Dr. Michael Horton.  The Christian Faith:  A Systematic Theology for Pilgrims on the Way.  (Zondervan: Grand Rapids, 2011).  Pp. 161-162.

The first point to be noticed in Dr. Horton’s comments is on page 161 where in contending that there are erroneous human remarks recorded infallibly and by the inspiration of the Bible he asserts that the Bible is a covenantal “drama”.  This description leaves one wondering if Horton accepts plenary verbal inspiration, propositional revelation and absolute biblical inerrancy.  And in fact in his comments on page 162 he uses the same tactics as the liberals by accusing the “fundamentalists” of thinking that God did not inspire human authors as instrumental means of writing His very words.  In short, Horton is equivocating here since B. B. Warfield himself asserted that the Bible is literally the very words of God.  The doctrine of dictation does not mean that God literally took control of the minds and hearts of the biblical writers as if their personalities had no part in what was written.  Rather the doctrine of dictation means that the biblical writers were so superintended by the Holy Spirit that even though what they wrote was written in their personal style and their words, their words were also the very words of God.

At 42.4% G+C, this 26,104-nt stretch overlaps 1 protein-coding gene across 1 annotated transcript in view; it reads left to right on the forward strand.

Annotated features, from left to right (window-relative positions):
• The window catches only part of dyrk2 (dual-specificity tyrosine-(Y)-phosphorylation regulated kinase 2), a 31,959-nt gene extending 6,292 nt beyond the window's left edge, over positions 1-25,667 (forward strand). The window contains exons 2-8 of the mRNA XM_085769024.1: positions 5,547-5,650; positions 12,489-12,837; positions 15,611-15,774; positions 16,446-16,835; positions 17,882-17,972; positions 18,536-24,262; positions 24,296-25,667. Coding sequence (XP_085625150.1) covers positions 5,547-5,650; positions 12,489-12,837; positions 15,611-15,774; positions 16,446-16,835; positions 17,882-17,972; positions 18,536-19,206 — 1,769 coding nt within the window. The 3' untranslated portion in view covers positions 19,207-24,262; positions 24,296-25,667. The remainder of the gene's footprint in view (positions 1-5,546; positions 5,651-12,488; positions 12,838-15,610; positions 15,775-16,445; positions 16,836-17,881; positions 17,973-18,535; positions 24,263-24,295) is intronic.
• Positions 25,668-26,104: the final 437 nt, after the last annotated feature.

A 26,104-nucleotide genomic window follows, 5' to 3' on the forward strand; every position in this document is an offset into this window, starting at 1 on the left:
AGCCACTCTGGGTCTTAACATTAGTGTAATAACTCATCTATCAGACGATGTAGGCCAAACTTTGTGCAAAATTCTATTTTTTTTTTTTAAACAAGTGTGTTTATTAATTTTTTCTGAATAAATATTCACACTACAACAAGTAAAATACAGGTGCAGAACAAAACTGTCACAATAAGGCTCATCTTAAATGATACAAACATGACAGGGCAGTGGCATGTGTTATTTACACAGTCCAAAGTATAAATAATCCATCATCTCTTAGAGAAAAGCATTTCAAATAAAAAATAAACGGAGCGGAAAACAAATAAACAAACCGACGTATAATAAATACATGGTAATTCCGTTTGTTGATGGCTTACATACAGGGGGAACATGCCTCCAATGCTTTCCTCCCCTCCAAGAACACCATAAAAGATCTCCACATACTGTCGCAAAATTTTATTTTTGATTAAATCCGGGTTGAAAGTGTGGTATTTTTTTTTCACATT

When evaluating the relationship of God’s activity and that of creatures in the production of Scripture, the doctrine of analogy already proves its merits.  If agency is univocal (the same thing) for God and for creatures, then the question is raised:  Who acts more?  Is God the author of Romans or is Paul?  However, if agency is analogical, then God’s activity in producing these texts is qualitatively different from human agency. 
Horton, Ibid. P. 162.

Dr. Gordon H. Clark gave a thorough critique of Thomas Aquinas’s view of Scripture and revelation as analogical.  His examination of the Thomist view shows that the doctrine of analogy makes for a view that truth is two fold, not univocal.  If there is more than one truth or more than one logic, the door is opened wide for the abuses of equivocation, sophistry, and dissimulation because the obvious implication is that there is no such thing as absolute truth and if there is absolute truth God alone can know it.  Neither here on earth nor in heaven will a human being be able to understand or comprehend anything God knows at any single point because  God is the Creator and creatures,  according to the Van Tilian philosophy of idealism, can know nothing God knows at any single point.